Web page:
“I didn’t do it consciously. Part of me just doesn’t like a lot of crap lying around! I have a very clean, minimal aesthetic, and so I never had a lot of photos or memories. They were always in my mind but never exposed.

“I think it explains my relationship because when I would exit my home, get in the car, get to the court and close the gate, it was all business. I put so much focus in, and that was my greatest strength. Anything could be going on in the world, good or bad, and when I entered the court, it was as though nothing existed. I didn’t have time to think. I had to be fast, sharp, smart, work with a team that would share feedback and information that I had to swallow. Sometimes it was critical and tough. I didn’t have time to think about anything else; I was in it.

“But then I would leave, and that was the time during which I would expose myself to business, to art, to architecture, when I would spend time with my friends. I didn’t feel bad about these other interests because I knew that when I would get back to the court, it was important.

“I still feel like that’s my relationship. I know this sport like the back of my hand; there’s nothing I will know better. But I’m also happy to put it aside, and say that this was an incredibly beautiful chapter of my life, and there are other things to come.”

Sharapova, who tags 23-time Grand Slam champion Serena Williams and WTA founder Billie Jean King as her Greatest Athletes of All Time, looks back on her career with no regrets, and emerges with a deep understanding of the duality required to be a woman in sports.

"Did I enjoy winning a championship and doing a photoshoot with the trophy in a pretty dress? Of course. I’d have a hair and make-up team that made me feel like I was a princess. Those are certainly moments I’m going to miss, because you do feel like you’re on top of the world. You’ve just accomplished something in sport and now you’re wearing this beautiful dress.

"I suppose that makes it like two polar opposites, but that’s what made me successful in that world. My priority and what I really, truly believed in was my mental strength. That’s much more beautiful than anything else I could offer."

Sharapova outlines next chapter on Bethenny podcast

3,957 Posts
Skimm'd from the Couch: Maria Sharapova

Published on: Jan 20, 2021

Maria Sharapova spent years playing tennis five hours a day, seven days a week. The result? Five grand slam wins. And an Olympic medal. Her career is a lesson in grit and determination. And shows that hard work really does pay off. Now, Maria brings that same determination to her business career. This week, Maria shares the secret to staying motivated in any job…even if you aren’t a world class athlete.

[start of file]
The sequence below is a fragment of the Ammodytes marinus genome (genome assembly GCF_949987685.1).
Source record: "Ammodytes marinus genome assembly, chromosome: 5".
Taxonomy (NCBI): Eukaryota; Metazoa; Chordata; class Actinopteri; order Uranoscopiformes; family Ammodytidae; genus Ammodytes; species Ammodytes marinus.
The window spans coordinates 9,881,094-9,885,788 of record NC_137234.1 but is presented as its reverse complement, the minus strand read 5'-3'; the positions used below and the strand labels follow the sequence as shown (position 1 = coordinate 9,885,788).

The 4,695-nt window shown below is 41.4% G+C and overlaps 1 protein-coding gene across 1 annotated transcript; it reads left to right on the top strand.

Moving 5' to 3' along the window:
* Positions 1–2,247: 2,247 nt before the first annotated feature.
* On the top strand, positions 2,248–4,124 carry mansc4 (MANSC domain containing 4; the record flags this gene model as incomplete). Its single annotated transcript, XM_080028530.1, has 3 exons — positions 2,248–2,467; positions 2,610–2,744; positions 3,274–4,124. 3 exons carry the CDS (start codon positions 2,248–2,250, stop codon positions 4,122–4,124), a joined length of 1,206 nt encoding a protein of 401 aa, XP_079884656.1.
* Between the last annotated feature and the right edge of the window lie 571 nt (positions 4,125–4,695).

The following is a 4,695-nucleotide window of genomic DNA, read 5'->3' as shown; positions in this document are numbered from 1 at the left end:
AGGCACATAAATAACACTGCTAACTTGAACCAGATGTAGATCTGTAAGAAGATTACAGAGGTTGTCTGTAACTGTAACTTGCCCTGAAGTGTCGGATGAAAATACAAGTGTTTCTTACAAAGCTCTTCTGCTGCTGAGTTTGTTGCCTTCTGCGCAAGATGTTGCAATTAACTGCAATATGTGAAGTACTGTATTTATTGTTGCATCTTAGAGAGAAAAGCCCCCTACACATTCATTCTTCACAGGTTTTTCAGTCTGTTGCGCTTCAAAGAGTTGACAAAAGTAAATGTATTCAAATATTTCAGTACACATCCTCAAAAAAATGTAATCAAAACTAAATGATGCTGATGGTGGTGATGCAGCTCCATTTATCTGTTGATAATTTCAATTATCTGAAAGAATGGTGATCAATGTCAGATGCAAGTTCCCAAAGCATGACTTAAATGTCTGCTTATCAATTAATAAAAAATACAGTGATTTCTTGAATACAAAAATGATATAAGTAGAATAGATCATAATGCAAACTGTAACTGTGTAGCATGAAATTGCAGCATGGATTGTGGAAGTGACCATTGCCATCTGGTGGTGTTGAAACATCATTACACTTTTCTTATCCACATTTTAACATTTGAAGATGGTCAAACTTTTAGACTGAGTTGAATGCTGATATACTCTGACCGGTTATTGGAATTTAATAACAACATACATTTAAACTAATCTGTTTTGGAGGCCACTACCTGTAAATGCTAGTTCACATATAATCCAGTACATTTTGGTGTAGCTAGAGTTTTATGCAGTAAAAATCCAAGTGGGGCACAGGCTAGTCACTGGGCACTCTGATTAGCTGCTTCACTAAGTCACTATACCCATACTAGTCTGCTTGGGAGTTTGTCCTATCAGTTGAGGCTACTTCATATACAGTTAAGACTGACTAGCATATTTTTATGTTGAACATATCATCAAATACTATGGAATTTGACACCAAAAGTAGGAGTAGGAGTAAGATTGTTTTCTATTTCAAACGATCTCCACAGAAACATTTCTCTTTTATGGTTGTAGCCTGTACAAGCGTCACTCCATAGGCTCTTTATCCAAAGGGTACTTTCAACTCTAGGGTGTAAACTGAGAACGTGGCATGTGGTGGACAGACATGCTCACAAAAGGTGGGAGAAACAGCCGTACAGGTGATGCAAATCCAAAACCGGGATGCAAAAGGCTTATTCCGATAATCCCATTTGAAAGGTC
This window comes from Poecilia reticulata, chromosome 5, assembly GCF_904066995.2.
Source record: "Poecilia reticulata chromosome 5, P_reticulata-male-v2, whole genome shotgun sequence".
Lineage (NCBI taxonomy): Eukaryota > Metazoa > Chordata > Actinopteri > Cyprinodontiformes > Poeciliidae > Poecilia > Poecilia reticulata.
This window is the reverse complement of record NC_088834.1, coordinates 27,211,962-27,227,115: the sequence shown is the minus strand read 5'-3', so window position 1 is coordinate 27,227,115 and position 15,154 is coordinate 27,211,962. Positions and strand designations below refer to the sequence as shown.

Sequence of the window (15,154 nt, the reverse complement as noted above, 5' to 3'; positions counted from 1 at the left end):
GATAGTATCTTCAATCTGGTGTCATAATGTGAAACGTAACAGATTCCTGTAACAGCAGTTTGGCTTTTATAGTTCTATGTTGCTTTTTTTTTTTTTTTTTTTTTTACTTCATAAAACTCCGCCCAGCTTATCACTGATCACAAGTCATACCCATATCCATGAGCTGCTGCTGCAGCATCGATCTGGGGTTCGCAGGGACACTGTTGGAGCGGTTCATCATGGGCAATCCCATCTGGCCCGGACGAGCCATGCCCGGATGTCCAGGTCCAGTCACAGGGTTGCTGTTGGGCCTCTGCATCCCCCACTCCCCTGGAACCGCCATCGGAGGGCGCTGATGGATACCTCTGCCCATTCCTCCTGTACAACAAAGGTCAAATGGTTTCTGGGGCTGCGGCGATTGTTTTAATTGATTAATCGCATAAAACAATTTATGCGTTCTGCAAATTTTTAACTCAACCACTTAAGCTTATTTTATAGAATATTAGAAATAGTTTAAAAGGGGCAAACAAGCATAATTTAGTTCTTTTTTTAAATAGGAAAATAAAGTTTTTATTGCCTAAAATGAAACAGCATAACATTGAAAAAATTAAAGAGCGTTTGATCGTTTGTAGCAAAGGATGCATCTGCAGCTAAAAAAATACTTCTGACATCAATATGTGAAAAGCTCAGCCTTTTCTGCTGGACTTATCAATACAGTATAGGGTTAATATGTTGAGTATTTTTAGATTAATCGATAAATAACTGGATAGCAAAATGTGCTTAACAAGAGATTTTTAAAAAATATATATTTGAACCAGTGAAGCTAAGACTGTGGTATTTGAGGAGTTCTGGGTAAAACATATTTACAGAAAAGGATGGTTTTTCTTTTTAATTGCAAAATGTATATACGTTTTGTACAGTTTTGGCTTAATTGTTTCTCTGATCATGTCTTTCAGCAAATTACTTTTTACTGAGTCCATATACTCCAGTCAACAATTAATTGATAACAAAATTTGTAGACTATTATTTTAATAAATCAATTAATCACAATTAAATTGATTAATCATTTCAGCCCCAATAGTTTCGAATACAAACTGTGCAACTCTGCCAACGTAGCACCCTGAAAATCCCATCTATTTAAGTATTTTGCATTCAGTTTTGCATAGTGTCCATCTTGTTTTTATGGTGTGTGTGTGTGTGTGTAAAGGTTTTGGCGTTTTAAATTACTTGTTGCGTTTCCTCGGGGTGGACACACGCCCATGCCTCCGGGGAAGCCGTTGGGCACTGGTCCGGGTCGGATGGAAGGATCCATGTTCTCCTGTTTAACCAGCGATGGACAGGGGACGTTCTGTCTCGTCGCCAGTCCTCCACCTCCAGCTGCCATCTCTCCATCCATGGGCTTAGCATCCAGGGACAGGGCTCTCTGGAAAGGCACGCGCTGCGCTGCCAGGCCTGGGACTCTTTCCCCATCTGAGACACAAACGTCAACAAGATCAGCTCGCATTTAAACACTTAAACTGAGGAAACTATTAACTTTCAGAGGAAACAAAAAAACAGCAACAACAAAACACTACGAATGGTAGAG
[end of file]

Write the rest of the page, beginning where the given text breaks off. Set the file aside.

On Growing Up Determined
Carly: You were pro by age 14 and won Wimbledon by age 17. We’re close in age and so at the time, you were in my peer set a little bit. And I was like, "Oh, that's so cool.” I didn't really appreciate just how crazy that is for a kid. I know what I was like at 14, I know what I was like at 17. What was that like? What was your personality like, both on the court and at home? How much of a kid were you?

Maria: My entire upbringing was very untraditional. The entire path of education and how I studied to how I trained and played tennis for probably seven days a week for five hours a was very different to what kids were doing and teenagers were doing at that time. I think the path was very different and it set my mind to work differently. I was on a mission.

I had this fearless mentality that I'm in this individual sport, I'm doing something very different, I love what I do. Some days I win, some days I lose, but I feel like I'm getting better. And I constantly had this fire to keep getting better…. While I was playing, I always had this mentality that I want to feel like I haven't won anything yet, that I keep striving to win as if I don't have anything. That I don't have the financial security, that I don't necessarily have those victories and those titles.

On Pressure
Carly: We talk a lot on this show about anxiety and how successful people deal with it, mask it, where it shows up for them. Where did it show up for you as an athlete? Did it show up for you?

Maria: I think pressure and anxiety are quite different. Pressure was this feeling that I came across many times and I found a lot of value in that because I feel that that's where I've really tested myself. Because when you're in the back courts and training in front of your team, there's not a lot on the line. But so much of being an athlete was not showing how great you are on court 21, it was showing how great you were on center court and then doing it for 12 months out of the year.

Carly: ....Did you have anxiety walking onto the court?

Maria: ....When I would play a night match…. I'd do a little warm up in my hotel gym in the morning, and then I had lunch in my hotel room, and then I'd take a 45 minute nap. And I don't remember one nap that I didn't wake up from before a match and just said to myself, "Let's go." Like, "It's time. It's time to go." I loved being at that stage because why else would you be training all those hours? Why else would you wake up so early in the morning and beat yourself up over a mistake in the net? It is to look forward to those big stages.

Full episode:

On Apple:

On Spotify:


3,957 Posts
Maria Sharapova's Athletic Endeavors

Longtime Doré friend Maria Sharapova has been pretty busy. We featured her in our first season of Pardon My French (the web series! throwback!) and since then she's flexed her expertise on and off of the tennis court, making quite the name for herself as an entrepreneur. She's got her guilt-free candy brand, Sugarpova, and recently has started investing in some pretty wonderful fitness start ups, like Theragun. We're excited to bring you Maria's Edit!